LUMBERTON — Athletic events in Robeson County are on hold as recovery efforts continue in the wake of Hurricane Matthew.
The storm swept through the region over the weekend, bringing record rainfall and an onslaught of flooding, prompting the Public Schools of Robeson County to cancel school through the rest of the week as thousands of people remain displaced from homes.
“At the moment we are focusing on the safety and welfare of our students and families,” said Jeff Fipps, the county’s director of athletics. “As soon as a timetable has been outlined for the opening of schools, athletic decisions can be made.”
With tentative plans moving forward, the near future of the fall sports season is in jeopardy. Mackie Register, Lumberton’s director of athletics, said the Southeastern Conference has decided to cancel its volleyball and soccer conference tournaments.
As for football, the North Carolina High School Athletic Association held its weekly meeting on Tuesday and representatives were faced with the possibility of extending the schedule.
“As part of (Tuesday’s) meeting, we discussed the flooding and the potential impact on the upcoming playoffs,” said Que Tucker, Commissioner of the NCHSAA. “We will continue to monitor what is happening in the various communities in the flood areas. At the appropriate time and if necessary, any changes to the playoff picture will be discussed with the members of the Board of Directors.”
Though county games have yet to be officially moved from Friday night — with the exception of Richmond at Purnell Swett — to an undetermined future date, it’s highly unlikely any of the area teams will be suiting up this week. The Robesonian will post updates of football game schedules online as they become available.
Several of the county’s schools are being used as shelters, including Purnell Swett, Red Springs, South Robeson and St. Pauls. As of Tuesday evening, 620 people were being housed at Purnell Swett, with 219 at South Robeson and 200 at St. Pauls.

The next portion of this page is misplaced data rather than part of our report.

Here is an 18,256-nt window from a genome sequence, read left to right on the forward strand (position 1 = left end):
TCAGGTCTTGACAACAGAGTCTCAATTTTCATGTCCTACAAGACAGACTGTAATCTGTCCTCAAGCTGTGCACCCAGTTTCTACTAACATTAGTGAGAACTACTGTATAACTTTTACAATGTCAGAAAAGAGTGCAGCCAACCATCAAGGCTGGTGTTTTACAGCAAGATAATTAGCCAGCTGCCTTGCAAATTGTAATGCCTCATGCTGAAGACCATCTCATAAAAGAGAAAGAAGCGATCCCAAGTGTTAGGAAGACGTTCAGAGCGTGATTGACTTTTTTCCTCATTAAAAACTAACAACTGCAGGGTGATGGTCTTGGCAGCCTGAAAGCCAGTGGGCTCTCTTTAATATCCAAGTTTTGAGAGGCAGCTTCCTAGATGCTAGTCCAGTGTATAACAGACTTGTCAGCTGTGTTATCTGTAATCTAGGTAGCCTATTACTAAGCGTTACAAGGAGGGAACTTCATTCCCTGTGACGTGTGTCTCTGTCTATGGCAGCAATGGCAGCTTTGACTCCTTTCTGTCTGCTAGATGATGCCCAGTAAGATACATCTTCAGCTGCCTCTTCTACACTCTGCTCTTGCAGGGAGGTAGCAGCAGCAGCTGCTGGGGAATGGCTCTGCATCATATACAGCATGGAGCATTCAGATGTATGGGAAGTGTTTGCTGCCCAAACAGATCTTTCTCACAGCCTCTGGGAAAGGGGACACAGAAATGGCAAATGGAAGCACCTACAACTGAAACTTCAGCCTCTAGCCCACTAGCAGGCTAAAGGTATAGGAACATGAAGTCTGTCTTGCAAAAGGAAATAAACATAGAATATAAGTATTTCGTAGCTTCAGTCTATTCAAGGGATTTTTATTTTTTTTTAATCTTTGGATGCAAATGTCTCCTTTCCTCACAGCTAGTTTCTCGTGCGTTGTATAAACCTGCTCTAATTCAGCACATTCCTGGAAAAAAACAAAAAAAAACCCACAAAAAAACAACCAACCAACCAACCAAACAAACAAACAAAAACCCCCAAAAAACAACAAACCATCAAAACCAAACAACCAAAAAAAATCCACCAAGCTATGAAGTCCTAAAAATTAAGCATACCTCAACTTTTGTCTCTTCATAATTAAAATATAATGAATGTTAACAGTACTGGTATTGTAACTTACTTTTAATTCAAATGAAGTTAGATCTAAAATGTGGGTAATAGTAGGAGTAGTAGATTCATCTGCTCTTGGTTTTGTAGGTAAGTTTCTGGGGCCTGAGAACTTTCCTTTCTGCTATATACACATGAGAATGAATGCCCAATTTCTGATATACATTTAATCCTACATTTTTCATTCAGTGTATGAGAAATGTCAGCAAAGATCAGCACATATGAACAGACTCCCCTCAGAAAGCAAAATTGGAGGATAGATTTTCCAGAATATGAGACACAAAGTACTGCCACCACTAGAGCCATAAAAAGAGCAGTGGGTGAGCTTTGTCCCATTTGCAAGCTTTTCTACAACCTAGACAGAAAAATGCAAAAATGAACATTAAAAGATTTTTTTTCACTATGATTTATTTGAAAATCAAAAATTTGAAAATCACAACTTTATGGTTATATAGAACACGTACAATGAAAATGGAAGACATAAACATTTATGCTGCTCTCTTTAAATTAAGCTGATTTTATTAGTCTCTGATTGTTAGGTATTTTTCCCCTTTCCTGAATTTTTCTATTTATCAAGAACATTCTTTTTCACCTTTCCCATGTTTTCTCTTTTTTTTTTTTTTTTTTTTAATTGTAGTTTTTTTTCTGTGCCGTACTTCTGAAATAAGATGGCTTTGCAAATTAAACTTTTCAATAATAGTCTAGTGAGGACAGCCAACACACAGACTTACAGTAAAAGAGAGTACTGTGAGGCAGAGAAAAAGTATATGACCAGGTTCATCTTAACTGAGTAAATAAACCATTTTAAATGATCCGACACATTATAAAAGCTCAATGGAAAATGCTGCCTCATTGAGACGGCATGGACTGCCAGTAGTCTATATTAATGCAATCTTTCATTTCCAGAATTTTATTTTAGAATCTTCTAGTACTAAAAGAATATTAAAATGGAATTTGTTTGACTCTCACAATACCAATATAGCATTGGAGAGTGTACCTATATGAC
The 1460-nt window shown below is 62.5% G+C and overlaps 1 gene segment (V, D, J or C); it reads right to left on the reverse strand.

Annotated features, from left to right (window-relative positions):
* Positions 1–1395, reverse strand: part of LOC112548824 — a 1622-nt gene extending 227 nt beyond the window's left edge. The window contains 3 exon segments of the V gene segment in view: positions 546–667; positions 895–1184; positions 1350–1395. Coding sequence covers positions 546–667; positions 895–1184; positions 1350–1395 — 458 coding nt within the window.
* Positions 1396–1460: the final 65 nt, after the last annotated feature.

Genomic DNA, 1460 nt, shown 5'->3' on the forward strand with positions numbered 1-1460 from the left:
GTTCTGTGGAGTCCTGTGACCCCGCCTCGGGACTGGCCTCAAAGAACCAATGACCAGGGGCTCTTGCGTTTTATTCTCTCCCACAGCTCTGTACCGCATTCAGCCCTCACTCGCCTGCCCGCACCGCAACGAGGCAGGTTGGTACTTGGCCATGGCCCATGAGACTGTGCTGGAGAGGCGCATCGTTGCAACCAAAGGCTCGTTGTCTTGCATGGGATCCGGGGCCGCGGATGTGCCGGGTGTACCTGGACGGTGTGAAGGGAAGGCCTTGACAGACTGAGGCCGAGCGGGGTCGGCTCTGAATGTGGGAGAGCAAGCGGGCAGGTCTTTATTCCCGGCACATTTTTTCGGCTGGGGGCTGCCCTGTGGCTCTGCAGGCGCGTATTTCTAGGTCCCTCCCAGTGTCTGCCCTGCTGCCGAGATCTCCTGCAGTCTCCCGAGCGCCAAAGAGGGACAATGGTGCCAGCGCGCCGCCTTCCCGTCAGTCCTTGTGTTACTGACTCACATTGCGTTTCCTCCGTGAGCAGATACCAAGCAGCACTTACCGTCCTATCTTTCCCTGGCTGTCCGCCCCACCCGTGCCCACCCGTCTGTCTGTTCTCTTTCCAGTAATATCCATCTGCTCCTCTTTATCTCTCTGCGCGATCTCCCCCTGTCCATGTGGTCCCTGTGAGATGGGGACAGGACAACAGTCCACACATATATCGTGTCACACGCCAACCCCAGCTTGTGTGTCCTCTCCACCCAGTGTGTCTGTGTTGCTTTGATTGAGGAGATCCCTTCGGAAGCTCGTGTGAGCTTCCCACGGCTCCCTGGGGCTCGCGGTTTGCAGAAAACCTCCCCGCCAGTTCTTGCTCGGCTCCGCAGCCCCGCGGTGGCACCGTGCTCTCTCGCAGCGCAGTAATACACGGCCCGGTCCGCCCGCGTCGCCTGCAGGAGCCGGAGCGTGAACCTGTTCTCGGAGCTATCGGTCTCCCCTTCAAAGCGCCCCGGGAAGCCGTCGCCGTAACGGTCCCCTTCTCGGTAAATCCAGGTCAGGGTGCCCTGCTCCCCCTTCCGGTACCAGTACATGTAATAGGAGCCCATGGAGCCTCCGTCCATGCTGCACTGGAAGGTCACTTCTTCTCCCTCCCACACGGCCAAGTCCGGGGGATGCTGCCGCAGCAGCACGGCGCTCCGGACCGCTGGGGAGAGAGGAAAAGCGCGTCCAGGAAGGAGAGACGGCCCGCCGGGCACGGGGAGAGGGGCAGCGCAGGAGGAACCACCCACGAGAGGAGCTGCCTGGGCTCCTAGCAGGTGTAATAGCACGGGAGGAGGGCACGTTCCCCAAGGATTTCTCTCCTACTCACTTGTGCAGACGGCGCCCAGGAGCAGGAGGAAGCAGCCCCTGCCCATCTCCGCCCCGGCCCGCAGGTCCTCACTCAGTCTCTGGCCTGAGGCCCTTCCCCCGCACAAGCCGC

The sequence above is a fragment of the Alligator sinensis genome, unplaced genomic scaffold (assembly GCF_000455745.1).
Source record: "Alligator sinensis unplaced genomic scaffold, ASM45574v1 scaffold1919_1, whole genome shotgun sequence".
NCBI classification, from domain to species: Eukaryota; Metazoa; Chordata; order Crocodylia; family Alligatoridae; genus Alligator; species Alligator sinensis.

Ernest King, who is in his first year as head football coach of the Bulldogs, called the experience “eye-opening.” His first order of business after the storm was checking on the well-being of his players and coaches.
“A lot of my guys sent me a text message to let me know they were alright,” King said. “That’s the biggest thing. It’s not about games, wins, championships or the playoffs right now. It’s about coming together to make sure everyone is OK.”
King said he hopes people that have the means will use this time to volunteer and help with relief efforts. He lives in Fayetteville, but made it a point to get to St. Pauls on Tuesday to see how he could help.
“You don’t realize how blessed you are to continue to have your home,” he said. “You have people here (at the shelter) who don’t have a home, clothing or food. It made me come home and turn around to see what I can give.
“Anyone that wants to volunteer, I encourage them to do that. When I went out today I just tried to give them (people at the shelter) a word of encouragement: Stay positive.”
King added that the aftermath of the storm made him realize it’s not just about St. Pauls.
“We have ‘We are St. Pauls’ on the back of our (football) shirts, and that’s who we are when it comes to helping too,” he said. “But it’s not just us though, it’s Lumberton, Red Springs, Bladenboro — wherever there’s trouble. We’re here to help.”
Rodd Baxley can be reached via email or on Twitter @RoddBaxley.